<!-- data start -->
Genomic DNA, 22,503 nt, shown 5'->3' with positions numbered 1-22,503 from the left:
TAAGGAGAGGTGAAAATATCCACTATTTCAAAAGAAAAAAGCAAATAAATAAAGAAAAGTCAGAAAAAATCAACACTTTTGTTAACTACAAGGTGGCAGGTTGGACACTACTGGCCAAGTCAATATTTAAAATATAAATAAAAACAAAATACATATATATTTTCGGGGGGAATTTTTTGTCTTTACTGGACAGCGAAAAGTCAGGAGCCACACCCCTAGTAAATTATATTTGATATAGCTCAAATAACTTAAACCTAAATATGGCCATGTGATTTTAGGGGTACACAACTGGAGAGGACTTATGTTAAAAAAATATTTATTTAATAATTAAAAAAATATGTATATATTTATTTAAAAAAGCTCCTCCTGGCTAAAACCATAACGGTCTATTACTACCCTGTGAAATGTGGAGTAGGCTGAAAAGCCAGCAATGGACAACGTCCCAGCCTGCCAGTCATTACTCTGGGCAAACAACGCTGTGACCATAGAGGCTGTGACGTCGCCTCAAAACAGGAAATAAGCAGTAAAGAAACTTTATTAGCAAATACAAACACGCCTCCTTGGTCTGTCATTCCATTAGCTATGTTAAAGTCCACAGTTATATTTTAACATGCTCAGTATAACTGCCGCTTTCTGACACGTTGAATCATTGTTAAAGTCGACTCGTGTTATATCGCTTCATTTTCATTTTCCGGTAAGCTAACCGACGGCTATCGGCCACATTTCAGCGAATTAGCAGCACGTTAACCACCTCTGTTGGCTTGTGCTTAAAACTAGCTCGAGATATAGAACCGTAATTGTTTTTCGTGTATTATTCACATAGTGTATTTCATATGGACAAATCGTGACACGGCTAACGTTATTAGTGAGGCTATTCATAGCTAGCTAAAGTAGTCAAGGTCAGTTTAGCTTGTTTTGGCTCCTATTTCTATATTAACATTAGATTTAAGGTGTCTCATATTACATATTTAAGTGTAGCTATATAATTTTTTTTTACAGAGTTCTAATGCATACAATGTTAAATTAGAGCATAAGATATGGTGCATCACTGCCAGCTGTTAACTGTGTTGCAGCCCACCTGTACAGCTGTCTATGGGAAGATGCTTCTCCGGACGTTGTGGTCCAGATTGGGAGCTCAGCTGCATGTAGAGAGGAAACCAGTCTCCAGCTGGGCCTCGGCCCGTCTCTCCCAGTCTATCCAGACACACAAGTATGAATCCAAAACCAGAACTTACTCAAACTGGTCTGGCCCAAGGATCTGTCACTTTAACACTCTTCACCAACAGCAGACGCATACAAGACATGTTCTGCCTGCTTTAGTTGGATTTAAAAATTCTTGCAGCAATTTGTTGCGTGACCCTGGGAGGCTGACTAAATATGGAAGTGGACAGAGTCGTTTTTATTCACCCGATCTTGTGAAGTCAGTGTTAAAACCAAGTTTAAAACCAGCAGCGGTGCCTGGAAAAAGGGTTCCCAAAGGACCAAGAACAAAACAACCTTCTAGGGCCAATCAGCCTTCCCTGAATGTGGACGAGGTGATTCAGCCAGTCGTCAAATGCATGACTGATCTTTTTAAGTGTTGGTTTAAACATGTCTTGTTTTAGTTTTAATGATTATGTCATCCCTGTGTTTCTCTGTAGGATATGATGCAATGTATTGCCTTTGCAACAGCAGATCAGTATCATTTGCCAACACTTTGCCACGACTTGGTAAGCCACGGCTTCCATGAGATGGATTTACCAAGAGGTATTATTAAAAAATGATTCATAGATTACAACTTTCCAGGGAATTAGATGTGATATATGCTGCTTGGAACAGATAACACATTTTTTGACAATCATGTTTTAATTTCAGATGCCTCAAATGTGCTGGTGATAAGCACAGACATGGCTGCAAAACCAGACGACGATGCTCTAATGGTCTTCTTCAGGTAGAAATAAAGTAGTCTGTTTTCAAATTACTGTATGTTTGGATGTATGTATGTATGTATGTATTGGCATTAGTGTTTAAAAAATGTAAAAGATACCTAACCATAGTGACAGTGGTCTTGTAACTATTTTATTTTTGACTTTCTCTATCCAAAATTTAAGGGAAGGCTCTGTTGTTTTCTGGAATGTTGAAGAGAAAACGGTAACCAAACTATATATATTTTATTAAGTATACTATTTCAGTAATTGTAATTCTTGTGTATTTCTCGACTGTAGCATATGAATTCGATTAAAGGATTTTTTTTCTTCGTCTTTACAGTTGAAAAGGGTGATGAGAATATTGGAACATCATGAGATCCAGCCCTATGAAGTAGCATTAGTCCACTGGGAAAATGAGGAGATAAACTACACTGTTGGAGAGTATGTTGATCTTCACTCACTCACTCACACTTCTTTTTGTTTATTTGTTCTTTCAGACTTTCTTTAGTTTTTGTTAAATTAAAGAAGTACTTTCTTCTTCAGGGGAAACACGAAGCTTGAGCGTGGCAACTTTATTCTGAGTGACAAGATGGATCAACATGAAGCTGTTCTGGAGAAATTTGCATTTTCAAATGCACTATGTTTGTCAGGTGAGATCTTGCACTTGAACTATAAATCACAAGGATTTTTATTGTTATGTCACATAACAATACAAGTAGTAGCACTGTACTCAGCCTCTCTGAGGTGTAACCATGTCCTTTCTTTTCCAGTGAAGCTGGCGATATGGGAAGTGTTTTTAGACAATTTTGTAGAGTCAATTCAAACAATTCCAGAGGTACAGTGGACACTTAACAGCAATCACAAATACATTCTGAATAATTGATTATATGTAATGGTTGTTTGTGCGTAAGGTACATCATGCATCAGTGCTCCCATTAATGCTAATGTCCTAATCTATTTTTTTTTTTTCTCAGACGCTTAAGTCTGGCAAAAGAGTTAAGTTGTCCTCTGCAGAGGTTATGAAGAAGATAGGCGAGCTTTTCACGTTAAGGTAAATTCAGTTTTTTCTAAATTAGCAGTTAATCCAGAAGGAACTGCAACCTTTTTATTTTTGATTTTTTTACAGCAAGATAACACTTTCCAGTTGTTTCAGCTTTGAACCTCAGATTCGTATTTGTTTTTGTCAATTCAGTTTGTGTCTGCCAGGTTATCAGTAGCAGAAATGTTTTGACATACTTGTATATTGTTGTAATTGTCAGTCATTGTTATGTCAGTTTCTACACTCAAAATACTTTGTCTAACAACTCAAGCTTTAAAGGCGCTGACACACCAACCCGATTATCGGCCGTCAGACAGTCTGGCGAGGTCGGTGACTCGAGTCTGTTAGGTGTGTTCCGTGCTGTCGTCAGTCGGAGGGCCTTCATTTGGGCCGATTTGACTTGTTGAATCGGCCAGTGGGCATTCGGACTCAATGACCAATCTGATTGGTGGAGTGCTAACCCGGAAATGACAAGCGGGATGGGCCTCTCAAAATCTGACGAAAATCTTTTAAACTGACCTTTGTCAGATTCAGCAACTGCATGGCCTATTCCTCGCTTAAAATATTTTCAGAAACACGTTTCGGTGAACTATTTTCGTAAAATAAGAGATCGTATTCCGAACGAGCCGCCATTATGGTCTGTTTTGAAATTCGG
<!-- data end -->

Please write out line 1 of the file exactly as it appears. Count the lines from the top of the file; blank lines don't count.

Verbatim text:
Genomic DNA, 22,503 nt, shown 5'->3' with positions numbered 1-22,503 from the left: